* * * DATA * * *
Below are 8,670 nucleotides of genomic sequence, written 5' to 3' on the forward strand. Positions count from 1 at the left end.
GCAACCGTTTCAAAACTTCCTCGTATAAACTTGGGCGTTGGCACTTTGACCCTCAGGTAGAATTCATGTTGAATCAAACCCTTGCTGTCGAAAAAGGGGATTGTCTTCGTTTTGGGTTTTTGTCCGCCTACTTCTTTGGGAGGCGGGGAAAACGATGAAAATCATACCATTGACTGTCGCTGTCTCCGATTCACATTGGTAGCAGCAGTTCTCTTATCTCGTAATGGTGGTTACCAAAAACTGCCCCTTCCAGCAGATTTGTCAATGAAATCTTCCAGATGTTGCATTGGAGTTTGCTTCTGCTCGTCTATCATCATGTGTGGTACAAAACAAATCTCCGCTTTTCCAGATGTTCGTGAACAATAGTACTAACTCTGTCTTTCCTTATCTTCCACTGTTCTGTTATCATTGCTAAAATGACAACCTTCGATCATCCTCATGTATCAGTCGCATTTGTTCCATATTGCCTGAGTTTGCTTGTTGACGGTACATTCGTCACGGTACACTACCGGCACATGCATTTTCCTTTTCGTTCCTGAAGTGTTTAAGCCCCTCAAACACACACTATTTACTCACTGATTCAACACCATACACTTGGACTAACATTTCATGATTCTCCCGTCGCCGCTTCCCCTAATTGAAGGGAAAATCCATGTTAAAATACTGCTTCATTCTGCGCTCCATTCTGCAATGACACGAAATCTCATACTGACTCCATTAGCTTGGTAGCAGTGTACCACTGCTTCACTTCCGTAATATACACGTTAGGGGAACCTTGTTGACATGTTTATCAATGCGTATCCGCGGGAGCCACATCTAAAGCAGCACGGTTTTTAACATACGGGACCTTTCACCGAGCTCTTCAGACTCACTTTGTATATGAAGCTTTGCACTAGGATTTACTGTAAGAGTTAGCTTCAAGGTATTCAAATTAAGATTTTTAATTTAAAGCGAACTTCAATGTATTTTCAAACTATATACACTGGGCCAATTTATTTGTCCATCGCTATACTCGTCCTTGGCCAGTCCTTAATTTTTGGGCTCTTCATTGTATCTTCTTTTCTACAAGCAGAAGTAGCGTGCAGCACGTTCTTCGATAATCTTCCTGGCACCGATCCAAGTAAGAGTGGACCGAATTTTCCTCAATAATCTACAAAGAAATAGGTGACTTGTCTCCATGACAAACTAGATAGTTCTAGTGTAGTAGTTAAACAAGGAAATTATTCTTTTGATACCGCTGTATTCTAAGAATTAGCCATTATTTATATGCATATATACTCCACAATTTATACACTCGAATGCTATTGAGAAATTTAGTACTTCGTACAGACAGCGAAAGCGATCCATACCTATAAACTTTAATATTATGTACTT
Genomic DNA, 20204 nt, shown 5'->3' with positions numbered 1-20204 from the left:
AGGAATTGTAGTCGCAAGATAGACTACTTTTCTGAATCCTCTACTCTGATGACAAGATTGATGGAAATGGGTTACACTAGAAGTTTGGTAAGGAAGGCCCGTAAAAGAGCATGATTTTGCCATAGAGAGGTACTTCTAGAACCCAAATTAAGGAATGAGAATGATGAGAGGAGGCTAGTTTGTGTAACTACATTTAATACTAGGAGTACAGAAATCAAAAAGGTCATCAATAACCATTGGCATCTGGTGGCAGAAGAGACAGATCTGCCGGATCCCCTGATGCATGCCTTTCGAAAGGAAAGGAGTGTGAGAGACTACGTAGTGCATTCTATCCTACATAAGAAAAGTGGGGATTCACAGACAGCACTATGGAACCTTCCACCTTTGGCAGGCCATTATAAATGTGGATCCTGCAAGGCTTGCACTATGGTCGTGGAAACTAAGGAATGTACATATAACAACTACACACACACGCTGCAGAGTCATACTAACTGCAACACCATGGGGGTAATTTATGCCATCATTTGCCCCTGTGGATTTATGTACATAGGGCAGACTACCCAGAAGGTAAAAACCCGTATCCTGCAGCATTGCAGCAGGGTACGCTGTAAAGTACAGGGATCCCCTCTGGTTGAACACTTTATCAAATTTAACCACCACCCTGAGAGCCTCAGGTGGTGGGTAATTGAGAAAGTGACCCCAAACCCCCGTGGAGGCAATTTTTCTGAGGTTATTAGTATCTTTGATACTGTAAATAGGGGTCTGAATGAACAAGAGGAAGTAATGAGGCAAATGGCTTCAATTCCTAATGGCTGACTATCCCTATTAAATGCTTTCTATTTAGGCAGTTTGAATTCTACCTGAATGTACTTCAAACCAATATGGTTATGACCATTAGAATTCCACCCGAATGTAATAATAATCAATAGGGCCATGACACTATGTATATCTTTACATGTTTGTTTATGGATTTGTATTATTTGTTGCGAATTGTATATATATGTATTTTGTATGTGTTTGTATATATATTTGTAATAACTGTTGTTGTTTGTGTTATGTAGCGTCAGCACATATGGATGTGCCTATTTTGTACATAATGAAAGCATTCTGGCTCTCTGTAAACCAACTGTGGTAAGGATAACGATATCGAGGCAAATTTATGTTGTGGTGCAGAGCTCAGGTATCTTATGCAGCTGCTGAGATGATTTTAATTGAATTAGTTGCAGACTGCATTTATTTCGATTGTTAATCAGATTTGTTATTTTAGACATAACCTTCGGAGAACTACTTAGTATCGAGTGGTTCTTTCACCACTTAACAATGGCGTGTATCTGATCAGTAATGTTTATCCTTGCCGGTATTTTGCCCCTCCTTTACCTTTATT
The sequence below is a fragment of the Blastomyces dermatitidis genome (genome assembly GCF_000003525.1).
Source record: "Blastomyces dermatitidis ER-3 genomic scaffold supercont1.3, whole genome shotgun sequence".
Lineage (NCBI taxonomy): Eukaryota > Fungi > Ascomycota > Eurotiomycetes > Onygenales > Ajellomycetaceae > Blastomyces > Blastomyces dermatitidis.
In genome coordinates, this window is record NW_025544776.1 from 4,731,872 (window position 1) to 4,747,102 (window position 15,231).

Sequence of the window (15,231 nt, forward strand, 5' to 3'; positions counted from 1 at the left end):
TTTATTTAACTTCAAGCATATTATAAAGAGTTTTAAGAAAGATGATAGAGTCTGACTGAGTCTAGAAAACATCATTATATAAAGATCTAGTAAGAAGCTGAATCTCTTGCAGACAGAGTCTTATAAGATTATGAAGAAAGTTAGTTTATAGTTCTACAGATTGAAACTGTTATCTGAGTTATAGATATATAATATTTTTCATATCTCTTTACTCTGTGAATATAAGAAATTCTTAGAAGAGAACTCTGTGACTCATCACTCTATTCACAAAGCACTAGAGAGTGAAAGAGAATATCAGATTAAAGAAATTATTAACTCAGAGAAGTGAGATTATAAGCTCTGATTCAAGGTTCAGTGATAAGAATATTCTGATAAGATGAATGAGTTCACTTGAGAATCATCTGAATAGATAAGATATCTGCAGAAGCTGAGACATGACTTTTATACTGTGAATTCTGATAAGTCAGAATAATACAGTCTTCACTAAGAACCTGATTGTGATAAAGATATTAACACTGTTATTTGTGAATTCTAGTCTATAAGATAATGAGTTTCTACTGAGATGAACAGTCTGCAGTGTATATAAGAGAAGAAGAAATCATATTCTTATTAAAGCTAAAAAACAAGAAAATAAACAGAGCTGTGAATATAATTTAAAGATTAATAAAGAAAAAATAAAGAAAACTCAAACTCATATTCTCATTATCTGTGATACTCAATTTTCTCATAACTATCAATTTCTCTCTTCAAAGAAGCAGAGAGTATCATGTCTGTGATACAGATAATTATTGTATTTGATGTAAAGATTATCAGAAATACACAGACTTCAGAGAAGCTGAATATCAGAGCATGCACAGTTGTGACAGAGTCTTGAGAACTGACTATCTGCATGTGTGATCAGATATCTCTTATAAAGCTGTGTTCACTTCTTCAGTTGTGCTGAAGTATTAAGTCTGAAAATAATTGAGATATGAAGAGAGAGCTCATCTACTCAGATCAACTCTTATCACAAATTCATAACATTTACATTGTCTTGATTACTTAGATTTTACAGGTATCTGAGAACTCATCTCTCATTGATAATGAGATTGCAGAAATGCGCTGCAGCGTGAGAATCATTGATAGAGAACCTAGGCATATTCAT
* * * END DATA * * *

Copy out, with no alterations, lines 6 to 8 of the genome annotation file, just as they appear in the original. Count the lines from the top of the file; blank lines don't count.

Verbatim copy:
Source record: "Blastomyces dermatitidis ER-3 genomic scaffold supercont1.3, whole genome shotgun sequence".
Lineage (NCBI taxonomy): Eukaryota > Fungi > Ascomycota > Eurotiomycetes > Onygenales > Ajellomycetaceae > Blastomyces > Blastomyces dermatitidis.
In genome coordinates, this window is record NW_025544776.1 from 4,731,872 (window position 1) to 4,747,102 (window position 15,231).